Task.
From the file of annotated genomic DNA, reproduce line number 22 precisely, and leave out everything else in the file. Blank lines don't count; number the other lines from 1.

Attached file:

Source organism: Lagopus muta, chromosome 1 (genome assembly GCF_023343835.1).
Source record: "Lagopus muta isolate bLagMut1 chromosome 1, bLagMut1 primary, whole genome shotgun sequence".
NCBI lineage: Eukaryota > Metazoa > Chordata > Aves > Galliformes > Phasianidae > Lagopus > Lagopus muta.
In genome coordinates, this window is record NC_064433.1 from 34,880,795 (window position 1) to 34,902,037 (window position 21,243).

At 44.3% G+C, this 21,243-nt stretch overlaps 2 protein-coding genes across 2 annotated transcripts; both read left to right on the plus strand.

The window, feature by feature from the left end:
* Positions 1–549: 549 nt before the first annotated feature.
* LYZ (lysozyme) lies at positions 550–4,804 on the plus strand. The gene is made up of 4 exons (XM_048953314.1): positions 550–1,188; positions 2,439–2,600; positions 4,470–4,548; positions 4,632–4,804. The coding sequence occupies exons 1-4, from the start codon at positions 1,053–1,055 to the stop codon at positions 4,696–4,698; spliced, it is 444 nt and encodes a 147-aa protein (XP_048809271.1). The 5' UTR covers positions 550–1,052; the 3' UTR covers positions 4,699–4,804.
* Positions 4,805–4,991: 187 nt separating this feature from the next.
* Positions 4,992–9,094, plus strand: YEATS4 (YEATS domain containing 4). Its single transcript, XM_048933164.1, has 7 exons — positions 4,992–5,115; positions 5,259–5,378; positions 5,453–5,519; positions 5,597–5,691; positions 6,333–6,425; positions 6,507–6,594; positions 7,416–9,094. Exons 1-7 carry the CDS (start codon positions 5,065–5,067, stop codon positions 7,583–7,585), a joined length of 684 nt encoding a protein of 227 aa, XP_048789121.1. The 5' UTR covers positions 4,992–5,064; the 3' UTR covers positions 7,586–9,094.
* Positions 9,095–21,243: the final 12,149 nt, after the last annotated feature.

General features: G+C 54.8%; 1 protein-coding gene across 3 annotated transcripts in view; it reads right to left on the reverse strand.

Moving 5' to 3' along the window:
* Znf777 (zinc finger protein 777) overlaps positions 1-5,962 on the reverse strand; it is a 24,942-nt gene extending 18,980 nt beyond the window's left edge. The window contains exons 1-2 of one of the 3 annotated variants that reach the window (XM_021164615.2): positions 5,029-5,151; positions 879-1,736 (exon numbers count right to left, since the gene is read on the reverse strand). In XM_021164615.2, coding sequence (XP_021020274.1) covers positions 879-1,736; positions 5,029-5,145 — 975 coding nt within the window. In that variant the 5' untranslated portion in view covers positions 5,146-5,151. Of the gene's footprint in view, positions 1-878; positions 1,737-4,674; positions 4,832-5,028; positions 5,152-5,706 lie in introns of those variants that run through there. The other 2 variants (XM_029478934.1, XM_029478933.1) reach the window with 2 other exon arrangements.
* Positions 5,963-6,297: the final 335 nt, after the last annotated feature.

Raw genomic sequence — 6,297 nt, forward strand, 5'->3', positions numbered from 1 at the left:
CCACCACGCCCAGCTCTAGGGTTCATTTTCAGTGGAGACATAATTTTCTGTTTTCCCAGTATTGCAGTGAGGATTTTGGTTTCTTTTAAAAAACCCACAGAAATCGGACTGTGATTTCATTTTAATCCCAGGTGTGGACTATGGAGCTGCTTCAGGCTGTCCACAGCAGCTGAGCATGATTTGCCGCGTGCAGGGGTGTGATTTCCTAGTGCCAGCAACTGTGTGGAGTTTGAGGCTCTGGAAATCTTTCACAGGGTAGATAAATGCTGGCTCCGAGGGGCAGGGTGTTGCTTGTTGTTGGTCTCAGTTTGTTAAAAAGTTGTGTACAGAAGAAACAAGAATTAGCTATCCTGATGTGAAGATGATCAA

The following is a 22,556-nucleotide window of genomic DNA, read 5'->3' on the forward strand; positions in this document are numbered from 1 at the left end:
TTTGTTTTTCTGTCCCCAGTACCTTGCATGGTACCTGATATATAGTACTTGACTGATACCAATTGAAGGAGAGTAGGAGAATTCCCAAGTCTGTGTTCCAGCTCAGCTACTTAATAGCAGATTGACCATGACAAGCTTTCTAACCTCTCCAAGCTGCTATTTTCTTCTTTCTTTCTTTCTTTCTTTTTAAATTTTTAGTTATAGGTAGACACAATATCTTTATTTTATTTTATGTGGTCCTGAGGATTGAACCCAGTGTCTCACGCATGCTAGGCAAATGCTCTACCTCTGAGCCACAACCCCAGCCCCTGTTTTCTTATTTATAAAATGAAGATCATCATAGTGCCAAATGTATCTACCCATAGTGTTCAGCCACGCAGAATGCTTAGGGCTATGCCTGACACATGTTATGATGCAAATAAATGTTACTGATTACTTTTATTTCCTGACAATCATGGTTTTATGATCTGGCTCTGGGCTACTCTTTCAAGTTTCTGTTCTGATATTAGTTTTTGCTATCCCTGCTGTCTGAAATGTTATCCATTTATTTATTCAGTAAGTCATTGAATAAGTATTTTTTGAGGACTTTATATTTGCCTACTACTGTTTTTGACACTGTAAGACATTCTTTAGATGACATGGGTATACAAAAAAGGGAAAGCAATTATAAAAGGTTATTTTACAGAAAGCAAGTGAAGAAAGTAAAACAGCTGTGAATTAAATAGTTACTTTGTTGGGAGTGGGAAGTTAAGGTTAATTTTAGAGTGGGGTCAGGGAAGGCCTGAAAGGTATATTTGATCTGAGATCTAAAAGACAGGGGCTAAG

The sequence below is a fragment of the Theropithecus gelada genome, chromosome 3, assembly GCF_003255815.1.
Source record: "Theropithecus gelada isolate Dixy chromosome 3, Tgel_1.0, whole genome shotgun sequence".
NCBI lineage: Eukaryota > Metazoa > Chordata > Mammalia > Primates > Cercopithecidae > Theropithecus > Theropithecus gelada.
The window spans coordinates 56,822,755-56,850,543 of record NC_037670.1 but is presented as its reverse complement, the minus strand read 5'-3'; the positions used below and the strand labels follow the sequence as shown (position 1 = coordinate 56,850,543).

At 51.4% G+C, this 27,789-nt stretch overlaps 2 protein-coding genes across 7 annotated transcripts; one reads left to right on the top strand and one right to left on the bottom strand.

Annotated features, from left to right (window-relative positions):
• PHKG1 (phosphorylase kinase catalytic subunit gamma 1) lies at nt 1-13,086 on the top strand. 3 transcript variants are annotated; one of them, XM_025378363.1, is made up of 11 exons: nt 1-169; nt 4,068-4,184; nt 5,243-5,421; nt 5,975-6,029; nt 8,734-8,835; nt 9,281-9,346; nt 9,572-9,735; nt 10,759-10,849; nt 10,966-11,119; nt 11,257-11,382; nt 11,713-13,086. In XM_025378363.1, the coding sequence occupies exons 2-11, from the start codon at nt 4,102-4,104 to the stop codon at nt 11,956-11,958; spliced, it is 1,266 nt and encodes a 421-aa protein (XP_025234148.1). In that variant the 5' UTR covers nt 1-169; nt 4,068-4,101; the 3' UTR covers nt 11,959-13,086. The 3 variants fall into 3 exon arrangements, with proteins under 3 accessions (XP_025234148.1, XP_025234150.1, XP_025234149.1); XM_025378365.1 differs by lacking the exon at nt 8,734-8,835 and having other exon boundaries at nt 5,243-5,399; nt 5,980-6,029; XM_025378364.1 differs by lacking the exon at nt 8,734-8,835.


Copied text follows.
NCBI lineage: Eukaryota > Metazoa > Chordata > Mammalia > Primates > Cercopithecidae > Theropithecus > Theropithecus gelada.